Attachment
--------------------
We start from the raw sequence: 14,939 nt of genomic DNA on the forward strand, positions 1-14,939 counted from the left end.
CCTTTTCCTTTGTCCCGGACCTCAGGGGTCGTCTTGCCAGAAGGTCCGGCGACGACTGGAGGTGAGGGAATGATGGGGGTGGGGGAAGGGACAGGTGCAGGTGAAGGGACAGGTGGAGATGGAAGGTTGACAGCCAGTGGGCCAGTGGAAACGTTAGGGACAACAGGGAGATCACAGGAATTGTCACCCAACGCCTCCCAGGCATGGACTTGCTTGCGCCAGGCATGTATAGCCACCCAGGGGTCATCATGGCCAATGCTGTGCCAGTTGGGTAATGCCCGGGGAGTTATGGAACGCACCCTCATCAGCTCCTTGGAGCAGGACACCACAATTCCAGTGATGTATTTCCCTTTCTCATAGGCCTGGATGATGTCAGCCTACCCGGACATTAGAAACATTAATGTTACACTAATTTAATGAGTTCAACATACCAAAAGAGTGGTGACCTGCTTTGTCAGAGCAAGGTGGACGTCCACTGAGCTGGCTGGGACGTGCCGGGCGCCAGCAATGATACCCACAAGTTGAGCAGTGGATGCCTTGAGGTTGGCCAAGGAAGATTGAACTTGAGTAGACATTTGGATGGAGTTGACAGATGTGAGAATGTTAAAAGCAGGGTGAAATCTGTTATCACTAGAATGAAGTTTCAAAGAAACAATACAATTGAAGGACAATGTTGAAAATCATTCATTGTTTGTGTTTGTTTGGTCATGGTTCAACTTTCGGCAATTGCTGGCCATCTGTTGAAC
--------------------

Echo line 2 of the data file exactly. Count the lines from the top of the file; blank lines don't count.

CCTTTTCCTTTGTCCCGGACCTCAGGGGTCGTCTTGCCAGAAGGTCCGGCGACGACTGGAGGTGAGGGAATGATGGGGGTGGGGGAAGGGACAGGTGCAGGTGAAGGGACAGGTGGAGATGGAAGGTTGACAGCCAGTGGGCCAGTGGAAACGTTAGGGACAACAGGGAGATCACAGGAATTGTCACCCAACGCCTCCCAGGCATGGACTTGCTTGCGCCAGGCATGTATAGCCACCCAGGGGTCATCATGGCCAATGCTGTGCCAGTTGGGTAATGCCCGGGGAGTTATGGAACGCACCCTCATCAGCTCCTTGGAGCAGGACACCACAATTCCAGTGATGTATTTCCCTTTCTCATAGGCCTGGATGATGTCAGCCTACCCGGACATTAGAAACATTAATGTTACACTAATTTAATGAGTTCAACATACCAAAAGAGTGGTGACCTGCTTTGTCAGAGCAAGGTGGACGTCCACTGAGCTGGCTGGGACGTGCCGGGCGCCAGCAATGATACCCACAAGTTGAGCAGTGGATGCCTTGAGGTTGGCCAAGGAAGATTGAACTTGAGTAGACATTTGGATGGAGTTGACAGATGTGAGAATGTTAAAAGCAGGGTGAAATCTGTTATCACTAGAATGAAGTTTCAAAGAAACAATACAATTGAAGGACAATGTTGAAAATCATTCATTGTTTGTGTTTGTTTGGTCATGGTTCAACTTTCGGCAATTGCTGGCCATCTGTTGAAC